On May 15, the four U.S. lawmakers – Senator Ted Cruz (R-TX), Senator John Cornyn (R-TX), Congressmen Jodey Arrington (R-TX19) and Markwayne Mullin (R-OK2) – penned a starkly worded letter, addressing the Secretary of State Michael Pompeo and the Secretary of Treasury Steven Mnuchin, expressing their concern about “deteriorating good governance and potential illicit financial activities in Georgia.”
In a starkly worded missive, Senators and Congressmen wrote that “Georgian ties to American hostile rivals and enemies, which are coming at the expense of our geostrategic and business interests” call for “a broad response” from the federal government.
They called out the ruling “Georgian Dream” party and its leader, Bidzina Ivanishvili, asking the two secretaries to brief them on the degree to which
- “The current government of Georgia led by the Georgian Dream party is implicated in efforts to crowd out legitimate American businesses, which have invested in Georgia’s economy and future.”
- “Any such activities are motivated by geopolitical considerations, including reported ties between Bidzina Ivanishvili, chairman of the Georgian Dream party, and the Russian government.”
- “Activities related to Black Sea ports in Georgia endanger critical American national security interests, including
- The deliberate exclusion of American companies from port construction aimed at insulating Georgia from reliance on Russia
- Deficiencies in enforcing American sanctions against Iran, especially and specifically in the context of port activities.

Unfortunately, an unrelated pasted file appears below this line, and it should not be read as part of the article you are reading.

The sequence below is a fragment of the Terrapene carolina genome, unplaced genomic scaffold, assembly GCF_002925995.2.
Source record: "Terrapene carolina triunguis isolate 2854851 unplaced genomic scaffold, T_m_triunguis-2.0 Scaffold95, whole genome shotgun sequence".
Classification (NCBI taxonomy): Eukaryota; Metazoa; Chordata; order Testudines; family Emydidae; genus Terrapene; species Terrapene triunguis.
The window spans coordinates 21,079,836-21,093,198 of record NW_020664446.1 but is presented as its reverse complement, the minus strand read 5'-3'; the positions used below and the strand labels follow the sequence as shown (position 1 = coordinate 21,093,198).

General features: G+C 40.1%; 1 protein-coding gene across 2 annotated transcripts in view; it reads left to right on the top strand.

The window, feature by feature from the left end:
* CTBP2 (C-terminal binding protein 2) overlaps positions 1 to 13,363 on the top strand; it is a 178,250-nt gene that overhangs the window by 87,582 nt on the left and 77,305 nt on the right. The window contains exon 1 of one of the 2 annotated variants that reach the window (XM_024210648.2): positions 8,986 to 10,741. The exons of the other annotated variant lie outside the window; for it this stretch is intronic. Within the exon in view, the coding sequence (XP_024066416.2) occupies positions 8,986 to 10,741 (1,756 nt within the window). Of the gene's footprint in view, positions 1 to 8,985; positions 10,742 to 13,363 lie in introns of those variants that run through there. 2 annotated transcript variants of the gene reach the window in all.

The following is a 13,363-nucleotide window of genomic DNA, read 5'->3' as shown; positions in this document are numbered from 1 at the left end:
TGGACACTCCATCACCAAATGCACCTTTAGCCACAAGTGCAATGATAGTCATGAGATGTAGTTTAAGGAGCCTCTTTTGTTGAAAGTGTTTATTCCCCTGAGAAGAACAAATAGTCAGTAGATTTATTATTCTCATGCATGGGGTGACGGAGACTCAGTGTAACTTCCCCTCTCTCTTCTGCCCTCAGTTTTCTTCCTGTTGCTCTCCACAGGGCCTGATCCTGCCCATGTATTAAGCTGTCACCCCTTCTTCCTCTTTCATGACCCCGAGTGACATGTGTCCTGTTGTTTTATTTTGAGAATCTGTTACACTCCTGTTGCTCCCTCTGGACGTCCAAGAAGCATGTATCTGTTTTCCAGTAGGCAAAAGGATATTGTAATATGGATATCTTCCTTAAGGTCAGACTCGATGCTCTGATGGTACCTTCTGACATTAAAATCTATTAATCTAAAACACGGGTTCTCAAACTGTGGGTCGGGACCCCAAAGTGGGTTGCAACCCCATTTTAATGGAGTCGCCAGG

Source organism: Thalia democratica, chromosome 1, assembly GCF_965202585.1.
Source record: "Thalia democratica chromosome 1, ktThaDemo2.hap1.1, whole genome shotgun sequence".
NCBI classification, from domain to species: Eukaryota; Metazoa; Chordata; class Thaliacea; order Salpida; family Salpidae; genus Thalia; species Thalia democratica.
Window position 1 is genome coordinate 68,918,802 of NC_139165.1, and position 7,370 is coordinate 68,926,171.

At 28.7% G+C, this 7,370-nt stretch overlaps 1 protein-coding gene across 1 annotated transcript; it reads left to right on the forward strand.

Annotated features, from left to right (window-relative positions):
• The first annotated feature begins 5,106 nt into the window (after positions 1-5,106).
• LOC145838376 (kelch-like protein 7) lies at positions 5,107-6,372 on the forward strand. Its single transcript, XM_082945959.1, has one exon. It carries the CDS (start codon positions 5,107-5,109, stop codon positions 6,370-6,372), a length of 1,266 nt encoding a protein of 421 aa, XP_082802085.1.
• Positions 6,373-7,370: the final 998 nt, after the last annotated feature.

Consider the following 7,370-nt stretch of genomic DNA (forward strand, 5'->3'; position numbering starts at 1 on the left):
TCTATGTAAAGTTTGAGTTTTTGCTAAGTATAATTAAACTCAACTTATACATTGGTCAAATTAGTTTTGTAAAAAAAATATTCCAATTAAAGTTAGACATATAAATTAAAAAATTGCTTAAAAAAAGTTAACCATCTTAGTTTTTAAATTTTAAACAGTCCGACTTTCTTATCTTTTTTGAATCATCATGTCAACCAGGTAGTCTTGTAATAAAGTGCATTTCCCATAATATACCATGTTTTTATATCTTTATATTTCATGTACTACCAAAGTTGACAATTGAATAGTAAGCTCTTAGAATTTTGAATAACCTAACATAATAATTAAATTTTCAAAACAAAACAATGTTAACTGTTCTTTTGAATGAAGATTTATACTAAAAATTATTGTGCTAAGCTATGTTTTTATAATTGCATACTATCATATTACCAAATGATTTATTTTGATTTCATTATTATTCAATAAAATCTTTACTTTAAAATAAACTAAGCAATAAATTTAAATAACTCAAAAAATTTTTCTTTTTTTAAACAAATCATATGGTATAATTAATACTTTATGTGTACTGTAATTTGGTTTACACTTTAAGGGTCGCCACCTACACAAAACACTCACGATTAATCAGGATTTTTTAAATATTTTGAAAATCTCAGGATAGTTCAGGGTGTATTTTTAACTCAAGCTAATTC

The letter highlighted that “over the last year, foreign direct investment into Georgia decreased by nearly 50%—while taxes and bureaucratic barriers have increased for Western businesses.” ‘These good governance issues have directly undermined the ability of American companies to operate in, and deepen our relationship with, Georgia,” it noted.
Long list of concerns
The long list of concerns, enumerated in the letter, point mainly to the U.S. lawmakers’ concerns related to the Georgian port infrastructure and operation of the American companies, as well as to allegations of Georgia knowingly acting as a conduit to interests and powers hostile to the United States.
The four Senators and Congressmen name Frontera Resources, a Texas company “has been targeted with stifling regulations and restrictions and now faces possible expropriation from the Georgian government,” while another American company “Conti Group, was in a similar way pushed out of a consortium building a port facility in Anaklia, leaving the project stalled.”
The senders stated that “complications and controversies” for American businesses in Georgia are deeply marked by geopolitical implications.” It says “as legitimate business has been pushed out, illicit trade has taken its place.”
“The country’s Western orientation coupled with its plentiful ports makes it an ideal target for the Iranians,” adding that “recent reports suggest that the port in Batumi has again emerged as a target for Iranian illicit oil activities.”
They say Georgian financial system has been “notorious” since 2013 for ” circumventing American sanctions on Iran”.
Call to good governance
Noting the contribution of Georgia to NATO mission in Afghanistan, the Senators and Congressmen said “a robust U.S.-Georgian partnership is a necessity for American interests, which in turn requires Georgia to return to and bolster good governance.”
Calling for a broad response from the federal government about above-mentioned, the four senders concluded that “as always, we stand ready to provide you with the resources that you need to assert and defend American national security.”
- Conti International to Quit Anaklia Development Consortium
- Georgian Infrastructure Ministry on Conti Group’s Decision to Quit Anaklia Consortium
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